"The European Central Bank cannot do much to increase the supply of natural gas. The situation is very different in America, where much of the inflation experienced over the last year was due to easy monetary policy," Luther explained. "The Federal Reserve could have - and should have - offset the surge in nominal spending observed over the last year. If it had, prices would be lower in the U.S. and in Europe today."

    The Federal Reserve's benchmark interest rate is now pegged between 1.5% and 1.75%, while the European Central Bank has a negative interest rate that policymakers hope to bring above 0% by September. Both central banks have a long-term inflation goal of 2%, although inflation rates in both the United States and Europe are increasing above 8%.
Go Back


Latest Op-Ed & Politics

I watched with great interest the small comments made by DOJ Attorney General Merrick Garland, in an even shorter press conference, about a most serious matter, and yet, I took nothing he said seriously.
On Friday, Israel Defense Forces announced Operation “Breaking Dawn” to attack Palestinian Islamic Jihad terrorists in the Gaza Strip. Reports state that the IDF killed Tayseer al-Jabari, a senior Islamic Jihad terrorist commander who supervised terrorist forces.
Former President Donald Trump avoided incriminating himself in a deposition with New York A.G. Letitia James by pleading the fifth amendment right to remain silent.
Florida Republican Governor Ron DeSantis sent law enforcement officials to remove woke State Attorney Andrew Warren of the 13th Judicial Circuit, who was backed by Democrat mega donor George Soros, from office this week.
An independent Pentagon review of a drone strike that killed 10 Afghan civilians, including 7 children, during the final days of the U.S. military’s presence in Afghanistan recommends that no disciplinary action be taken.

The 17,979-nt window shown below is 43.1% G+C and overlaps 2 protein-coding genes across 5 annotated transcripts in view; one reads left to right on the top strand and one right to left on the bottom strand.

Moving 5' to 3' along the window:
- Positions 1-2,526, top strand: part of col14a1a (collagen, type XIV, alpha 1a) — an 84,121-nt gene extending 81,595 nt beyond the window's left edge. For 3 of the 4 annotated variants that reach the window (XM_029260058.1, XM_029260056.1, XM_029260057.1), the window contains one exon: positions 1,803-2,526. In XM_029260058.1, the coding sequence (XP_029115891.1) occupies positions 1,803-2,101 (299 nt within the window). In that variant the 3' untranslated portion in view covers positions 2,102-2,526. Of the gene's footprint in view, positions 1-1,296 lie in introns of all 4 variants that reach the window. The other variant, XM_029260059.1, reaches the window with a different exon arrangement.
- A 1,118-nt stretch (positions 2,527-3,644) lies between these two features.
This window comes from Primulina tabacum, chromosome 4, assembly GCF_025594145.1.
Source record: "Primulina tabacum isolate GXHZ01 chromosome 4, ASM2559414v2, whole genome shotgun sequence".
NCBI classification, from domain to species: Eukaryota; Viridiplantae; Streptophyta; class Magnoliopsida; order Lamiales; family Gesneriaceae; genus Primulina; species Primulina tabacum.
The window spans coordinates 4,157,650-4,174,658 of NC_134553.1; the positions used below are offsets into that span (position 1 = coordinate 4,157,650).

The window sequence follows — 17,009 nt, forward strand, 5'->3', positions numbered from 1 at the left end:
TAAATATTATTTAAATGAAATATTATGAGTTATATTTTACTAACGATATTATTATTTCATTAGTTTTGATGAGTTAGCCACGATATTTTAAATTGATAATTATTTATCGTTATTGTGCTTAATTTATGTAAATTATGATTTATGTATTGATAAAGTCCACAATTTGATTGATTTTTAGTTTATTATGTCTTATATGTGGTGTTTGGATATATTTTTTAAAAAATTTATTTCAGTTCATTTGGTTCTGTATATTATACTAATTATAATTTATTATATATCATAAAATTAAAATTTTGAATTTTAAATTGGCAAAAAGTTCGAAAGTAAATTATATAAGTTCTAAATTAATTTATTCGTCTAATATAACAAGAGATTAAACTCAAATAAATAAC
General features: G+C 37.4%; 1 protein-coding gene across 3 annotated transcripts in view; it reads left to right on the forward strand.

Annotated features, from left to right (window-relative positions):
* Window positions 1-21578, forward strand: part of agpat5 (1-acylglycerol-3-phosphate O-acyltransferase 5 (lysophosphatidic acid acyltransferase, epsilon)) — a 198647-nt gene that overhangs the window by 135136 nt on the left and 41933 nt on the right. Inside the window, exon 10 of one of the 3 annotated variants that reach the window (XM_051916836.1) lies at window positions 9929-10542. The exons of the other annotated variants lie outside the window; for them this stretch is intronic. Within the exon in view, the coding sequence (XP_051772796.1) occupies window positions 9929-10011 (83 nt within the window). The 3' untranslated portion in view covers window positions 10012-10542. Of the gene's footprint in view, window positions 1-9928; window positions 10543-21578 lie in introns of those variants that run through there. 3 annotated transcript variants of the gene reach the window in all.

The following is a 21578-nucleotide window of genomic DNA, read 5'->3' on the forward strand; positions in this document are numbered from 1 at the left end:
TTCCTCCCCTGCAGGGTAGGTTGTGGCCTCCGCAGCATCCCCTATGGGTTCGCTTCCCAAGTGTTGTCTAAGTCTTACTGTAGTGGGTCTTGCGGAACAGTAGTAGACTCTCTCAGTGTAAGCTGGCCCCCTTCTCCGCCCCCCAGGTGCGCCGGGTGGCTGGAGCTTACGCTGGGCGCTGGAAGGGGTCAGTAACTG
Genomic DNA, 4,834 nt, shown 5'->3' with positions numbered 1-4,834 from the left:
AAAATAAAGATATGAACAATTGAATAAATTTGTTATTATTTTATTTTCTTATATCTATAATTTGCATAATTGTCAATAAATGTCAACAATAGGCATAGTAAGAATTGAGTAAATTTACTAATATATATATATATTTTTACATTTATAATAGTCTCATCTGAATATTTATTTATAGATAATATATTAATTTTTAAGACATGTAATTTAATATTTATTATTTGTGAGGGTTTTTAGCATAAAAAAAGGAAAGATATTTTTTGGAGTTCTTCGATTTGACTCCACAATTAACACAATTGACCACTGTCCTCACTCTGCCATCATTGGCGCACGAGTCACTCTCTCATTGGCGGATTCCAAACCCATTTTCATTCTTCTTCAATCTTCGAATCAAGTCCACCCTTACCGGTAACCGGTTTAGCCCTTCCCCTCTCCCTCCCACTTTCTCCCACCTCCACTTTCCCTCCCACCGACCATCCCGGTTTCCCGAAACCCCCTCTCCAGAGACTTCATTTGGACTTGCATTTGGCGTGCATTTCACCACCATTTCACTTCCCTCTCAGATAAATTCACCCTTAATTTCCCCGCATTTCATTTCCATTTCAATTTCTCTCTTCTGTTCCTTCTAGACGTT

President Joe Biden’s spending agenda climbed another hurdle and now appears to have enough votes to pass the Senate after Sen. Kyrsten Sinema (D-AZ) agreed to the package Thursday.
The FBI raided the home of Nicholas Cage in the early morning hours Friday after an anonymous tip that he had stolen the Declaration of Independence.
Former television news anchor Kari Lake has won the Arizona GOP primary to be the state’s next governor.


“A Tale of Two Carts” - Featuring the Heartbreak of Working Families Being Crushed by Bad Biden/Beasley Policies had Inaccurate Data
Democrat President Joe Biden claimed that reports from multiple mainstream newspapers that the administration could pay illegal aliens who were separated at the border under the previous administration up to $450,000 each to settle lawsuits were untrue.
U.S. District Judge William Osteen is ending his injunction of North Carolina's abortion law, allowing a ban on most abortions after 20 weeks to take effect.
California State Senator Scott Wiener (D-San Francisco) was interviewed Thursday by The Washington Post about the response to his state’s monkeypox outbreak and said that people have to make their own decisions about having sex.
“We hold these truths to be self-evident,” begins the second paragraph of the Declaration of Independence. And yet the self-evident truth of unalienable rights has never been fully lived as what is true in America.
44% say Trump raid made them trust FBI less
Los Angeles City Council members will consider passing an initiative Friday that could force hotels to report vacancies and house homeless individuals in empty rooms.
The Department of Defense estimates that communist China will increase their stockpile of nuclear weapons by at least 500% over the next 10 years, which is just one area of concern for America’s top military minds.


Back to Top